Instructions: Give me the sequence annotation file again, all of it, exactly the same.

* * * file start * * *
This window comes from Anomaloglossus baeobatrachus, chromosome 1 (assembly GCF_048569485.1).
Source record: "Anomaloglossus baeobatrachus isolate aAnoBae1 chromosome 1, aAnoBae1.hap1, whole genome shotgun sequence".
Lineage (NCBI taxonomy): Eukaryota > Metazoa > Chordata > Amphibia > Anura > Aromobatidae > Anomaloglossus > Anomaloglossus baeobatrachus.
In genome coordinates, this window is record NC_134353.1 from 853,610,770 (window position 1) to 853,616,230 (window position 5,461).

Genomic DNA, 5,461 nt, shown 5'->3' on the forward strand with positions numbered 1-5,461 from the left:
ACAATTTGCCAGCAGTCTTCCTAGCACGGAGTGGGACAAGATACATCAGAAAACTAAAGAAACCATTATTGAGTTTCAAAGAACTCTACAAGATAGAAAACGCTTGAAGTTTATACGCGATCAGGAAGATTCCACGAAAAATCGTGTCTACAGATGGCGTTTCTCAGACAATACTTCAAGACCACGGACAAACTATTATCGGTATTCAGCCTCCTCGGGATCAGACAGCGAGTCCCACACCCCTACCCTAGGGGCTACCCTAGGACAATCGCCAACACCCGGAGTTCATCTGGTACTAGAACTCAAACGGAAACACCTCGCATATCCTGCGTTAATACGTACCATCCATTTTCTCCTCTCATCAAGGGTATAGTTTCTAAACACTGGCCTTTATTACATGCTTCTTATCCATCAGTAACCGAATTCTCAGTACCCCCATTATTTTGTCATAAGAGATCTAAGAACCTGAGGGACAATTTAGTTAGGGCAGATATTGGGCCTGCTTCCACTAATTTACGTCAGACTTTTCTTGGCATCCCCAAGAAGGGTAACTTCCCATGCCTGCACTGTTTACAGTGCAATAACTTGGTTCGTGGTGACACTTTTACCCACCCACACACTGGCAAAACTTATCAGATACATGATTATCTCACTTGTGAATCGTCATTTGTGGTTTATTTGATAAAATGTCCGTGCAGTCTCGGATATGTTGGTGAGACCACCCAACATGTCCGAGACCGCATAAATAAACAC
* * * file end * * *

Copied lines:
This window comes from Anomaloglossus baeobatrachus, chromosome 1 (assembly GCF_048569485.1).
Source record: "Anomaloglossus baeobatrachus isolate aAnoBae1 chromosome 1, aAnoBae1.hap1, whole genome shotgun sequence".
Lineage (NCBI taxonomy): Eukaryota > Metazoa > Chordata > Amphibia > Anura > Aromobatidae > Anomaloglossus > Anomaloglossus baeobatrachus.
In genome coordinates, this window is record NC_134353.1 from 853,610,770 (window position 1) to 853,616,230 (window position 5,461).

Genomic DNA, 5,461 nt, shown 5'->3' on the forward strand with positions numbered 1-5,461 from the left:
ACAATTTGCCAGCAGTCTTCCTAGCACGGAGTGGGACAAGATACATCAGAAAACTAAAGAAACCATTATTGAGTTTCAAAGAACTCTACAAGATAGAAAACGCTTGAAGTTTATACGCGATCAGGAAGATTCCACGAAAAATCGTGTCTACAGATGGCGTTTCTCAGACAATACTTCAAGACCACGGACAAACTATTATCGGTATTCAGCCTCCTCGGGATCAGACAGCGAGTCCCACACCCCTACCCTAGGGGCTACCCTAGGACAATCGCCAACACCCGGAGTTCATCTGGTACTAGAACTCAAACGGAAACACCTCGCATATCCTGCGTTAATACGTACCATCCATTTTCTCCTCTCATCAAGGGTATAGTTTCTAAACACTGGCCTTTATTACATGCTTCTTATCCATCAGTAACCGAATTCTCAGTACCCCCATTATTTTGTCATAAGAGATCTAAGAACCTGAGGGACAATTTAGTTAGGGCAGATATTGGGCCTGCTTCCACTAATTTACGTCAGACTTTTCTTGGCATCCCCAAGAAGGGTAACTTCCCATGCCTGCACTGTTTACAGTGCAATAACTTGGTTCGTGGTGACACTTTTACCCACCCACACACTGGCAAAACTTATCAGATACATGATTATCTCACTTGTGAATCGTCATTTGTGGTTTATTTGATAAAATGTCCGTGCAGTCTCGGATATGTTGGTGAGACCACCCAACATGTCCGAGACCGCATAAATAAACAC